Allergies and asthma are inflammatory conditions usually triggered by air- or food-borne pollens and chemicals called allergens. Allergens are absorbed into the blood (through the lungs, skin, or intestines), and cause the white blood cells of allergy-sufferers to produce billions of molecules of the allergic antibody IgE. The IgE molecules travel through the bloodstream until they combine with mast cells or basophils. Mast cells (which line many blood vessels) and basophils (a type of white blood cell in the bloodstream) are the main storage sites for histamine and serotonin. The IgE allergic antibody then causes the cell membranes of the mast cells/basophils to become leaky and allow the storage load of histamine and serotonin to pour into the surrounding blood and tissues. The IgE-released histamine and serotonin then produce the familiar allergic symptoms of runny and swollen nose, blocked sinuses, itchy eyes, skin blotches and/or hives, coughing and wheezing, etc.
Asthma is an allergic inflammation involving the lungs. During an asthma attack (which can be triggered by air- or food-borne pollen, dust, animal hair, chemicals, etc.), the millions of tiny air sacs within the lungs are constricted, seriously impairing breathing and causing a feeling of tightness in the chest.
Common Medicine for Allergies and Asthma
Allergy medications will not cure your allergies. They work to prevent or to relieve symptoms of an allergic reaction. Sometimes, you need to take more than one kind of allergy medicine to control all of your allergy symptoms. For instance, you may need both an antihistamine and a decongestant. Sometimes, the allergy medications themselves will be a combination of more than one kind of allergy medicine.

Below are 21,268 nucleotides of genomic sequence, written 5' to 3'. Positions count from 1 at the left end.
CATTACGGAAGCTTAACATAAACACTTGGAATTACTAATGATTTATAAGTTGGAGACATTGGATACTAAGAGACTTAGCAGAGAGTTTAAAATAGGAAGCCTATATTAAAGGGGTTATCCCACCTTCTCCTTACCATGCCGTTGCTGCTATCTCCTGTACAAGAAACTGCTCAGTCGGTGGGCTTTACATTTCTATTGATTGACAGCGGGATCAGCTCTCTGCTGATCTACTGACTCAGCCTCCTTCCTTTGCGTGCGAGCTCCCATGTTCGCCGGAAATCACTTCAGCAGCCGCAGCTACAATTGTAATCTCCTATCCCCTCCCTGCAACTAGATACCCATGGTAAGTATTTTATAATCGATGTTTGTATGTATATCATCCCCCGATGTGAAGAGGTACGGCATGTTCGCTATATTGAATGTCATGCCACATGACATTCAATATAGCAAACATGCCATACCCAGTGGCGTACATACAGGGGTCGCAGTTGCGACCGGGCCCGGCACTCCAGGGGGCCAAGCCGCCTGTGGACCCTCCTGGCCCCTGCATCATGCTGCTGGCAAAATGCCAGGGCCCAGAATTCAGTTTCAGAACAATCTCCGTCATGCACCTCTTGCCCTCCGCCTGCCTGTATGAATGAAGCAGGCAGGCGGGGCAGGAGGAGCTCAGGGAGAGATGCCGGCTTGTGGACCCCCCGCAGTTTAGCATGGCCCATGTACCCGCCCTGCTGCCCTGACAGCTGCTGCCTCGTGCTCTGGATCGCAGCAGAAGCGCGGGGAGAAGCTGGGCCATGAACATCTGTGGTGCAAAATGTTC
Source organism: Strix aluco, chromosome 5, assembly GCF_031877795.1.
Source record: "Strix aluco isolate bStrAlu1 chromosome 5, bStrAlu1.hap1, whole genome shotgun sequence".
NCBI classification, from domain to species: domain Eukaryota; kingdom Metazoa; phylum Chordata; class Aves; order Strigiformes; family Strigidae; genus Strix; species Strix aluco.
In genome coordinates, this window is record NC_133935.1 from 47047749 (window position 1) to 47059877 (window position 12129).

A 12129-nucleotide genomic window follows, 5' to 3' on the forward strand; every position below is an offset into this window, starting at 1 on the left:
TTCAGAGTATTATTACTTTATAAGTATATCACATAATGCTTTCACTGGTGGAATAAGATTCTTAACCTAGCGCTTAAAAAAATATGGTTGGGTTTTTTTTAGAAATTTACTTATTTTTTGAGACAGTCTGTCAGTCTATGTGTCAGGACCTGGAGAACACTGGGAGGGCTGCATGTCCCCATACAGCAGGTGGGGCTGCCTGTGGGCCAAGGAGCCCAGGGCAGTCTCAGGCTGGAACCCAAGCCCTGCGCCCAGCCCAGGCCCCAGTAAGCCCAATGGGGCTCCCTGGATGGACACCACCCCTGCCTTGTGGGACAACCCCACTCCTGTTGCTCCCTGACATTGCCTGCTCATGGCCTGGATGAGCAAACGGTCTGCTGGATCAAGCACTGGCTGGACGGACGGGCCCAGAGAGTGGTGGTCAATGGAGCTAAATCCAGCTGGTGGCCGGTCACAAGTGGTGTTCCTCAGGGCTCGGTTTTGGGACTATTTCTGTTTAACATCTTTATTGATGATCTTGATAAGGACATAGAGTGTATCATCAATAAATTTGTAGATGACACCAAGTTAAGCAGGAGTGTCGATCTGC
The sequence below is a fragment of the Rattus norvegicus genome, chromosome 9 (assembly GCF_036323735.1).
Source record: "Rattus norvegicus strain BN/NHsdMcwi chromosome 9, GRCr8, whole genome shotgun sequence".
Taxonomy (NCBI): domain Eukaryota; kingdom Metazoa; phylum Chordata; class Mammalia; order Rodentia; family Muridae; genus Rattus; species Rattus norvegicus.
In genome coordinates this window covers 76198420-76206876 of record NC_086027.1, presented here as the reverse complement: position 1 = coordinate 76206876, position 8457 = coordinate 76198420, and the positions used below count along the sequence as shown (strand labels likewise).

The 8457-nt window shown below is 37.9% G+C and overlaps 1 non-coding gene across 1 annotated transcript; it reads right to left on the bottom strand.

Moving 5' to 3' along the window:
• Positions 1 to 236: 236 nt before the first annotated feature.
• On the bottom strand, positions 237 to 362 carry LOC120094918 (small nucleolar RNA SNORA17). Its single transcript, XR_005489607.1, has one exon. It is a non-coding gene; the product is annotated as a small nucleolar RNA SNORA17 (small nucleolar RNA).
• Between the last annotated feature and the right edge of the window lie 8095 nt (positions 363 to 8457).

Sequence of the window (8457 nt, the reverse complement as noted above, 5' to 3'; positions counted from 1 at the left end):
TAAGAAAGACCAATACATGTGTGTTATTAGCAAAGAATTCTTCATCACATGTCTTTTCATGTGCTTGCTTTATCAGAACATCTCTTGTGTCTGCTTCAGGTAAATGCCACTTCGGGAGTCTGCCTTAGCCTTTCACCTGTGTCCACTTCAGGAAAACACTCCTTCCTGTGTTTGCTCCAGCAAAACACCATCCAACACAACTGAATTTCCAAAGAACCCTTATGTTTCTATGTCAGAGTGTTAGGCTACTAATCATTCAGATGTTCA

Many of these allergy medicines are available over the counter (OTC). There are also allergy medications that are available by prescription only.
Common medications used: antihistamines, decongestants, steroid sprays, and new class drugs like Singulair.
Asthma medicines are usually in 2 classes: preventer and rescue. The main types for these medications are: Inhaled corticosteroids, corticosteroid pills (such as Prednisone), long-acting bronchodilators, and combined treatments of both (such as Simbicort).
The list of side effects and potential issues for long term use – are too long for the purpose of this article.
There is an alternative to pharmaceutical therapy…
Quercetin is one of a thousand or so members of the bioflavonoid family. This is a group of coloring pigments widely found throughout the plant kingdom, where they also provide plants with antioxidant protection against environmental stresses.
How Quercetin works
Quercetin has a strong affinity for mast cells and basophils. It will stabilize their cell membranes, preventing them from spilling their pro-inflammatory, allergy-symptom load of histamine/serotonin into the surrounding blood and tissue in response to the IgE antibody. Without the release of these potent inflammatory mediators, the misery of allergies simply will not occur, even though you’ve inhaled the pollen, animal hair, or whatever normally triggers allergy attacks.
The potential benefit of quercetin in the prevention and treatment of asthma is that it suppresses the release and/or production of the two primary inflammatory mediators–histamine and leukotrienes–that cause the actual symptoms of asthma. Quercetin can greatly reduce the need for traditional asthma medicines when taken regularly over a period of time.
Many people remain virtually allergy and asthma free for several years through daily use of quercetin.
It is a preventative nutritional supplement, so it must be taken for at least one week before you see any benefit and is not a substitute for emergency circumstances.
It is truly a god-send to patients young and old alike. To learn more about treating allergies and asthma naturally contact us or speak to your practitioner.